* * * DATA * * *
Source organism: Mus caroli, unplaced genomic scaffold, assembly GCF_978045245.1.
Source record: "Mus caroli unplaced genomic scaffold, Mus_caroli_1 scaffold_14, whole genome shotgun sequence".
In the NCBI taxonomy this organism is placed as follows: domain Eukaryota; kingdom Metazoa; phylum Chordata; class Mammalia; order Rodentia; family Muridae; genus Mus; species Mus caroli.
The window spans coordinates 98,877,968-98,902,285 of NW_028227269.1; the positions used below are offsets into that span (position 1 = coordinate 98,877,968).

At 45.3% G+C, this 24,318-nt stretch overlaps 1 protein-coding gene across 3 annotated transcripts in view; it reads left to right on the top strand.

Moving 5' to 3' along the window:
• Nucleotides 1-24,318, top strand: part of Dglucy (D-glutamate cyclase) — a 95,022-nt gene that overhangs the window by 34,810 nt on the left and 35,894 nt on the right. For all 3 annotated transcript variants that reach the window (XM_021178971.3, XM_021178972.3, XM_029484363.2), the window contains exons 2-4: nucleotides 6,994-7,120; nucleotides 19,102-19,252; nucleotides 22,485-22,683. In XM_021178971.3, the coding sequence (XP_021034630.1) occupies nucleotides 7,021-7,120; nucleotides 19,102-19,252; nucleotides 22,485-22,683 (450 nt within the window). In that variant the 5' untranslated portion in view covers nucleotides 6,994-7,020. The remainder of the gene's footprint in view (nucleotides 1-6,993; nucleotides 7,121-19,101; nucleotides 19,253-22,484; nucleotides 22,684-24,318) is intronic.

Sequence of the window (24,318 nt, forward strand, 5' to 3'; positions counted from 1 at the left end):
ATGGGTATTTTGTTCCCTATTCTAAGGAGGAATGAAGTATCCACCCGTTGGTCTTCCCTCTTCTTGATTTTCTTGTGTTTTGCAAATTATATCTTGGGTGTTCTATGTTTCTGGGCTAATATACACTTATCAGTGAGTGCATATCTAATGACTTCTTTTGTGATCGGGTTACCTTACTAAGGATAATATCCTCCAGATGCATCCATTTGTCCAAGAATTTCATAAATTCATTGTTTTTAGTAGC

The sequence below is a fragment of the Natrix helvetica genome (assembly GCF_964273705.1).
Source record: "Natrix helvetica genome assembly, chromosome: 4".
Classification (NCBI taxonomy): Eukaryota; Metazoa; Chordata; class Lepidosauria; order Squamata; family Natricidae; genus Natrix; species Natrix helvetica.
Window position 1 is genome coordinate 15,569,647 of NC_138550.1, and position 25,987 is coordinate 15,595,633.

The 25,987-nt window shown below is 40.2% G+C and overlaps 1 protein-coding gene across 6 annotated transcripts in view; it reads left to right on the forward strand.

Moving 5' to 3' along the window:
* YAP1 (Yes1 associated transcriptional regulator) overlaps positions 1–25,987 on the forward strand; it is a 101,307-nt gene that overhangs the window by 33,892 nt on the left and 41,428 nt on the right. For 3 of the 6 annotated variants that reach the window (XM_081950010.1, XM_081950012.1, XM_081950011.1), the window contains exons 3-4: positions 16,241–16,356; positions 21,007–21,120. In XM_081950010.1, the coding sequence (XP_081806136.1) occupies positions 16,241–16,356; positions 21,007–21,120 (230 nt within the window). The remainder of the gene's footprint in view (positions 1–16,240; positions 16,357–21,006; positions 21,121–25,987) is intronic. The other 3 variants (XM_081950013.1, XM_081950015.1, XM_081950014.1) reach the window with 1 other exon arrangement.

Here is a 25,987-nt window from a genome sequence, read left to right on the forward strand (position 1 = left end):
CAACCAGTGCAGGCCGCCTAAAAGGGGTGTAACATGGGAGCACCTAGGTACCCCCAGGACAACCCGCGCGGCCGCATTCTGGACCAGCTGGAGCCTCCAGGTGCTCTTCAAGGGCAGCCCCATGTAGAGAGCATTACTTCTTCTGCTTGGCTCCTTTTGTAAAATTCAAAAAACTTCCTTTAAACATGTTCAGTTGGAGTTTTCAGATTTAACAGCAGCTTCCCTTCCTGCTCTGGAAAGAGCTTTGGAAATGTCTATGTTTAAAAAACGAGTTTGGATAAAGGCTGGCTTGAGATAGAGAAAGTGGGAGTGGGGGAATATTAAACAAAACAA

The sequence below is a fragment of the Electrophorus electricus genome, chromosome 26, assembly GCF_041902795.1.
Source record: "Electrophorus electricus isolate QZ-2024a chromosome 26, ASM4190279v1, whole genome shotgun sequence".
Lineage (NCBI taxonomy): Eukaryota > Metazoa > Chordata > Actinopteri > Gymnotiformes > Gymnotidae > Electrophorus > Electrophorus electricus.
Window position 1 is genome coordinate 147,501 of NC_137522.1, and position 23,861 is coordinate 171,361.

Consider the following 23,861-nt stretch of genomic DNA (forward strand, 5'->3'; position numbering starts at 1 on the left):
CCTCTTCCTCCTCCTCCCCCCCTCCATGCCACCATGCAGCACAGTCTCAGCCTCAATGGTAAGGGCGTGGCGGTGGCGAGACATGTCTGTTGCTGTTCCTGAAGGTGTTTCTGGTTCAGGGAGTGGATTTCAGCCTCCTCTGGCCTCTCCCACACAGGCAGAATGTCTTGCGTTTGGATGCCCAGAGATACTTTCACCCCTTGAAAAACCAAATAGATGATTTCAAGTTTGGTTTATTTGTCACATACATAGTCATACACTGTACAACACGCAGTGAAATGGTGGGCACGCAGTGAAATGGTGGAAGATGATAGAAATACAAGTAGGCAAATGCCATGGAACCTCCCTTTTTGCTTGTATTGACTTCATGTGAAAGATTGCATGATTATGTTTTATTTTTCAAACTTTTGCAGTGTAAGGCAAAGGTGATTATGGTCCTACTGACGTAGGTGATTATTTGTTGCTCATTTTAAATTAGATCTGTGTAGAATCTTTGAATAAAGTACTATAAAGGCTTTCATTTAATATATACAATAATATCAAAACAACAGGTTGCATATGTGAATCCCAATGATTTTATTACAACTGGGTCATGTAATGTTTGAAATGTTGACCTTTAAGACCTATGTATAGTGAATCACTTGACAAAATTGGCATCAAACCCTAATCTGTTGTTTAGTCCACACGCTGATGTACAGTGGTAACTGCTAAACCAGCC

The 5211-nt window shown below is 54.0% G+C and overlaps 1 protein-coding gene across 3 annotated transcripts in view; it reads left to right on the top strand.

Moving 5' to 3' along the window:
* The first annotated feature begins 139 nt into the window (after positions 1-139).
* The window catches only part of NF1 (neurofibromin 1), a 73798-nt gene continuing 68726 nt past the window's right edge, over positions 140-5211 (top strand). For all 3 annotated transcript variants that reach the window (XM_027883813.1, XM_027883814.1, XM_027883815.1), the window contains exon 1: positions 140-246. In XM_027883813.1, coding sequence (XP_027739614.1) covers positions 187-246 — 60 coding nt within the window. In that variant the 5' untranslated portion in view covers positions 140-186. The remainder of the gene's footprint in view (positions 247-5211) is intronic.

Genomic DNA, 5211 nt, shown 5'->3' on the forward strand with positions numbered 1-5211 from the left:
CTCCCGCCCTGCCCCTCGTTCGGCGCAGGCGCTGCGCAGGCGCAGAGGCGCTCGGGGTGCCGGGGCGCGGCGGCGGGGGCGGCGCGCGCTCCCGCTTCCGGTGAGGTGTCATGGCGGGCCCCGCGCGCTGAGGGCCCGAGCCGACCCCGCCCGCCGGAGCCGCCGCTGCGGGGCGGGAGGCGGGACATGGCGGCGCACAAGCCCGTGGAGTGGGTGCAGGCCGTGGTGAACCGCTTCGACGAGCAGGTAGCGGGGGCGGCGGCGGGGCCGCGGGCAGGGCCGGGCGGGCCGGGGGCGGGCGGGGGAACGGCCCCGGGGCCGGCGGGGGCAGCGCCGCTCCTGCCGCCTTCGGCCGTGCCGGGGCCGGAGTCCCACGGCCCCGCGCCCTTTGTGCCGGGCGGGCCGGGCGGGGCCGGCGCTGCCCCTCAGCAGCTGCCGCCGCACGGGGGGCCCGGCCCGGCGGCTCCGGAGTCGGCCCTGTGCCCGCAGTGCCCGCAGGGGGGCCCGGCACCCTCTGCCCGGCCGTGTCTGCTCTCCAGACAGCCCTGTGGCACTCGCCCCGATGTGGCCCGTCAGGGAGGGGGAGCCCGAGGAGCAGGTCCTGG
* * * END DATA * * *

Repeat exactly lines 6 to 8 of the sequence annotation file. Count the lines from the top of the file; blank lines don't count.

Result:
Moving 5' to 3' along the window:
• Nucleotides 1-24,318, top strand: part of Dglucy (D-glutamate cyclase) — a 95,022-nt gene that overhangs the window by 34,810 nt on the left and 35,894 nt on the right. For all 3 annotated transcript variants that reach the window (XM_021178971.3, XM_021178972.3, XM_029484363.2), the window contains exons 2-4: nucleotides 6,994-7,120; nucleotides 19,102-19,252; nucleotides 22,485-22,683. In XM_021178971.3, the coding sequence (XP_021034630.1) occupies nucleotides 7,021-7,120; nucleotides 19,102-19,252; nucleotides 22,485-22,683 (450 nt within the window). In that variant the 5' untranslated portion in view covers nucleotides 6,994-7,020. The remainder of the gene's footprint in view (nucleotides 1-6,993; nucleotides 7,121-19,101; nucleotides 19,253-22,484; nucleotides 22,684-24,318) is intronic.

Sequence of the window (24,318 nt, forward strand, 5' to 3'; positions counted from 1 at the left end):